Cambage, even in playing just 24 minutes, has to do more to tilt a matchup with Amanda Zahui B in their favor. Cambage is too strong and skilled to not bury her under the rim and draw more double teams.
Both Vegas bigs also missed some chippies and the Liberty made the most of every opportunity to have their bigs beat Wilson and Camabge down the floor in transition. Future opponents will look to do the same.
This is also still a top-heavy 3-point shooting team even with the addition of Sugar Rodgers. Kelsey Plum, Kayla McBride and Rodgers got up 10 triples in the game. As Cambage ramps up her minutes and the Aces hammer away more with their inside-out game, that number should go up with relative ease.
Nneka pump and go
Nneka Ogwumike doesn’t just need to cash in on more spot-up jumpers to make it work for a team with so much frontcourt talent that needs to be on the floor. She needs to spend more time out there to set up more of her own drives to the rim.
Ogwumike plays with a ton of force as a driver and can be really tough to account for shot out of a canon from the corners as teams load up for Chelsea Gray and Candace Parker. It’s only a matter of time before we see more of the infamous step-throughs on drives that start 25 feet from the rim. She’ll lose the defenders that do manage to stick with her in a straight line.
The Lynx got into some really fun action from the elbows Sunday against the Sparks.
Lexie Brown’s involvement makes that split action really tough to handle. It unfolds so quickly. Napheesa Collier has been a problem out of the gates cutting backdoor and ducking in for post ups. But if you slip up and leave Brown open just for a beat, she’s got the quick release and deep range to burn you from deep.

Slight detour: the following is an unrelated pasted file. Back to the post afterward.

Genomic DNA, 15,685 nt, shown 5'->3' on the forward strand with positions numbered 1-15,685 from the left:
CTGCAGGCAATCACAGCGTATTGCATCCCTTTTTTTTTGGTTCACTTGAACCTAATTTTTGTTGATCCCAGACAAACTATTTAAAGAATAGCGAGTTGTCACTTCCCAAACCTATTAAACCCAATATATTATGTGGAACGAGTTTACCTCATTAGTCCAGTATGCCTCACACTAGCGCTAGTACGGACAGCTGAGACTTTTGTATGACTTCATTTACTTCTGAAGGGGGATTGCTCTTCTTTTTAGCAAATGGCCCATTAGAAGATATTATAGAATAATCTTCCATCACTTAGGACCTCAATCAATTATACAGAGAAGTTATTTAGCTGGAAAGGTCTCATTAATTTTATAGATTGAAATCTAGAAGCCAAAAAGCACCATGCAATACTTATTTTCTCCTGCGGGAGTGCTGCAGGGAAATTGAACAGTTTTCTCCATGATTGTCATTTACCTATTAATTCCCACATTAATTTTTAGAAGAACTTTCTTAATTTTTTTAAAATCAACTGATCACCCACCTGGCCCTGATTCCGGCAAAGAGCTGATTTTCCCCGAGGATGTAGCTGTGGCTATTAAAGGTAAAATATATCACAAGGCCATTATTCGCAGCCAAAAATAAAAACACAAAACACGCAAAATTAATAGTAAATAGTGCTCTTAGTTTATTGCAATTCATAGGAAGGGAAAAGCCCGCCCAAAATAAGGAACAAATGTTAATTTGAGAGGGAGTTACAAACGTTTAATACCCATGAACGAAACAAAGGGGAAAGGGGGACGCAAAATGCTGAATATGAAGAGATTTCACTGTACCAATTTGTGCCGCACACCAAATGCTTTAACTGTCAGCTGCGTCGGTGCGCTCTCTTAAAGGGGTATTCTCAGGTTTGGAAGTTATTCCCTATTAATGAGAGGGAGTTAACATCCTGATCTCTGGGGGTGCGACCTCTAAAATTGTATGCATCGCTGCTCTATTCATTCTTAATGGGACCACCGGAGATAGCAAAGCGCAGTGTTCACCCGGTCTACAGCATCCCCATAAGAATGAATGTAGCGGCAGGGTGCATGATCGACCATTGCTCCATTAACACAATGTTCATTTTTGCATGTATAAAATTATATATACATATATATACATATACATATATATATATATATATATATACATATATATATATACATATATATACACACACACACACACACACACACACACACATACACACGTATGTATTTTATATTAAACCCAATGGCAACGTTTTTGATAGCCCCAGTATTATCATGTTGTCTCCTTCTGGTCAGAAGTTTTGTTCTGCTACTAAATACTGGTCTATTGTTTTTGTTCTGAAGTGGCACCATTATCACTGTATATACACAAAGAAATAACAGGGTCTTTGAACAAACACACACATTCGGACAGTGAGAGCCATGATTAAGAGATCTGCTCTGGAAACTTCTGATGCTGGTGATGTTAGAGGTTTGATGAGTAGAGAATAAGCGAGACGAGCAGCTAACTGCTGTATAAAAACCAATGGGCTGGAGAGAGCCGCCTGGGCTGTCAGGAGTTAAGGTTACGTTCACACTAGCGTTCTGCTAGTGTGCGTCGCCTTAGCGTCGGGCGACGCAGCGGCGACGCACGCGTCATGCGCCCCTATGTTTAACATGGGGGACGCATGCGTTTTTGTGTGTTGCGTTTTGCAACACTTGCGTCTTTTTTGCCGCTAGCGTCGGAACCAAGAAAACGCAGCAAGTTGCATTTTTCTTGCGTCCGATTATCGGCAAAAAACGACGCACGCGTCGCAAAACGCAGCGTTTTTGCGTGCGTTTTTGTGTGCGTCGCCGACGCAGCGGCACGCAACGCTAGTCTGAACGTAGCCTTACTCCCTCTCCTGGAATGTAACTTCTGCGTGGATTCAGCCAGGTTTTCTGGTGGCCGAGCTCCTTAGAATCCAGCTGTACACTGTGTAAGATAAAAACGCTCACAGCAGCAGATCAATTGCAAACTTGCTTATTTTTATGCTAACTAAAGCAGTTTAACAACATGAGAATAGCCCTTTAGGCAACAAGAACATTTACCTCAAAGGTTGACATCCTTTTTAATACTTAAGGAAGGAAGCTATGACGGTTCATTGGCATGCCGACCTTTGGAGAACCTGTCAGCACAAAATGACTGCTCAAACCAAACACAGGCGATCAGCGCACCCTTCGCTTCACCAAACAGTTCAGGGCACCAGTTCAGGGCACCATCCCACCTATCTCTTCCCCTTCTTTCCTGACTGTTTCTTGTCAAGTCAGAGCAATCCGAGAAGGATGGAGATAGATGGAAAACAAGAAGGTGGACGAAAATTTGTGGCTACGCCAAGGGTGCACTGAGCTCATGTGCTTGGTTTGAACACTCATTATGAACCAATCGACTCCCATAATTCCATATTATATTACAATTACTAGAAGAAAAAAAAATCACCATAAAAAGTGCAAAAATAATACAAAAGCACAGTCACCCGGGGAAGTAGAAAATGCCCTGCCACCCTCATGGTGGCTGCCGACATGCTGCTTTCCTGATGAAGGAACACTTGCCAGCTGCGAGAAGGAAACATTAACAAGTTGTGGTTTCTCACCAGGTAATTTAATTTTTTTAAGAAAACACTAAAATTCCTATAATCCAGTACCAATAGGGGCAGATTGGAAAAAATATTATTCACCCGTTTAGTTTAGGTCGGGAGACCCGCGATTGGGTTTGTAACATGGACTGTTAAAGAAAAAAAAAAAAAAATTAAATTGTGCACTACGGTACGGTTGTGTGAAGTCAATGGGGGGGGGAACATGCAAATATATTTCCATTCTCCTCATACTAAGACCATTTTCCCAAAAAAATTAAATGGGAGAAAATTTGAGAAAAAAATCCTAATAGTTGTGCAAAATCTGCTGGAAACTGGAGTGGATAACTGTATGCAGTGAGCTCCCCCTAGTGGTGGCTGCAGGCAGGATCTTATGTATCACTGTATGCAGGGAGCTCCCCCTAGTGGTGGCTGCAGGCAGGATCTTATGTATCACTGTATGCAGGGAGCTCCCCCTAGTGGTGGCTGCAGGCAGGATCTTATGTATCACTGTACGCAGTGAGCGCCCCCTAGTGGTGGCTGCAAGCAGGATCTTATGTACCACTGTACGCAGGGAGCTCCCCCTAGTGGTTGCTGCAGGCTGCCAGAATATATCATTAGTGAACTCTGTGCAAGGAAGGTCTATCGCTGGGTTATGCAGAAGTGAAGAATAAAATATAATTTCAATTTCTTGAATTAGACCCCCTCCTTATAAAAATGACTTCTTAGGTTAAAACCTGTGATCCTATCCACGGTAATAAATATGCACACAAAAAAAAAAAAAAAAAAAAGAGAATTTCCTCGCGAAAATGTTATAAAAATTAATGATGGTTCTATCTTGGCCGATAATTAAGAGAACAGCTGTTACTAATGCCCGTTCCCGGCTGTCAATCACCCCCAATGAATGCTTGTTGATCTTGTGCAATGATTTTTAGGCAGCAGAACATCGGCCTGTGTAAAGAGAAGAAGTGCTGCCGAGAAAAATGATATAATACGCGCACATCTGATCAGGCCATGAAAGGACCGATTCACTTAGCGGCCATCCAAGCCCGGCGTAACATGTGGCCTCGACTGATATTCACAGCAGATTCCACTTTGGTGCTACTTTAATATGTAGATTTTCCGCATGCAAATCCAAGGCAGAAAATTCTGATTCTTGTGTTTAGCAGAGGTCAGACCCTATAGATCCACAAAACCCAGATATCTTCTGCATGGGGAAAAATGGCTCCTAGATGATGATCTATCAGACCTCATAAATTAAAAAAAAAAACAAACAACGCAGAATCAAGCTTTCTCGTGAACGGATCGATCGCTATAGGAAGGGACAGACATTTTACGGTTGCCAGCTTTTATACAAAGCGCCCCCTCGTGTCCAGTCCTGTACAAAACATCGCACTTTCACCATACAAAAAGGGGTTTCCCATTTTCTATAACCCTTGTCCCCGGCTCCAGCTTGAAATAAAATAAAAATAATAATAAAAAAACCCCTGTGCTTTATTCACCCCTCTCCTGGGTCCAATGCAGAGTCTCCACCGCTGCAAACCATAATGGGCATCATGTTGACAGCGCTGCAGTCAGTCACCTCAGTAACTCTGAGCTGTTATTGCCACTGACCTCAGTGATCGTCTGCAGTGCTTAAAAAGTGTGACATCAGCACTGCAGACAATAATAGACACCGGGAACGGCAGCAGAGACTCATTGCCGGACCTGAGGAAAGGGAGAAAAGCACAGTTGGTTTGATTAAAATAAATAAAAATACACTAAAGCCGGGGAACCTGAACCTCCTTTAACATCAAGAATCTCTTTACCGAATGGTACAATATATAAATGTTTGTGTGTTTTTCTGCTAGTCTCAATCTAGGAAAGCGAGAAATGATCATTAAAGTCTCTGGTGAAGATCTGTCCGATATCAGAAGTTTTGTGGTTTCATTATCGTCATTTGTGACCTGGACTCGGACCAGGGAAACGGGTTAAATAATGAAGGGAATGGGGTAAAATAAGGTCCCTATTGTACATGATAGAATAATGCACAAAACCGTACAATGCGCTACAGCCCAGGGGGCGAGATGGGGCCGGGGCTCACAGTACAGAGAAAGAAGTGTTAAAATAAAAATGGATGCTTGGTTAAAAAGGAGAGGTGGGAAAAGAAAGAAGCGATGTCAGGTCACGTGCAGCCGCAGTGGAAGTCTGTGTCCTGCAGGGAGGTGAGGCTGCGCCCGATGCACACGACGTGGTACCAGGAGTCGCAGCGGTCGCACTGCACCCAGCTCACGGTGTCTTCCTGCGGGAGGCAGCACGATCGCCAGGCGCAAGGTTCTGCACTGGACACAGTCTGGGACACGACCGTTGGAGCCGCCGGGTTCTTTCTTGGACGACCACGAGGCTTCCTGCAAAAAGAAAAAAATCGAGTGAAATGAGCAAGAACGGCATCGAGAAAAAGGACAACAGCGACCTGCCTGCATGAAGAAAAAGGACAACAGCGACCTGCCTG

Another read out of the same action: Put Brown on the other side of the floor and have the other big set a flare screen.
They rack up more points than they should thanks to their timing and spacing. When you scan the roster and consider the 3-point shooting resumes of most of their players, this isn’t a team likely to light you up from deep. Coaching is tough to quantify and evaluate from the outside. Buckets like these, to me, are where you really have to tip your cap to the coaching staff for putting these players in positions to succeed and come at a defense with multiple actions in rapid succession.
The Liberty are incredibly reliant on their guards making really tough shots sprinting off screens. Zahui B getting involved in those actions to quickly step into one herself makes life much tougher on the defense.
This team feels like they’re closer to figuring things out than their first handful of games suggests. Kia Nurse, Bria Hartley and Rebecca Allen all have a year of experience under their belt with Katie Smith. They’re continuing to push the pace, where Asia Durr has really opened things up with her polish as an on-the-move threat to launch from anywhere off the catch.
A Phoenix wrinkle
Briann January got involved Sunday as part of a fun wrinkle to the snug action we often see with Brittney Griner and one of Diana Taurasi or DeWanna Bonner.
January gives Griner a head start into that screen for Bonner. January’s defender freezes in the lane, possibly anticipating a Griner slip to the rim. Bonner tugs at that player to help again and January capitalizes, popping out for an easy triple.
Howard plays CF
The Storm got two cracks at it early in the season, but they’ve shown it’s possible to load to a Sylvia Fowles or Napheesa Collier post up and recover in time to take away an easy spot up.
Natasha Howard might be one of the best playing center field on the backside, and Jordin Canada is able to get out in a hurry to Damiris Dantas, who isn’t going to be able to beat her off the bounce.
Those sneaky Mystics
On top of their wonderful spacing, Washington’s entire roster has a knack for some really heady cuts during the main action to throw a defense even further out of sorts. Watch Kristi Toliver on this play.
Both Asia Durr and Brittany Boyd think they’ve exchanged assignments on the back side. One problem: Toliver didn’t stay on that side of the floor.
Another: Nobody was ready to run out to Natasha Cloud.
The Mystics had another advantage brewing with Toliver and Elena Delle Donne on the other side of the floor with only one defender over there to account for them. Didn’t need it. Good luck getting stops against this team.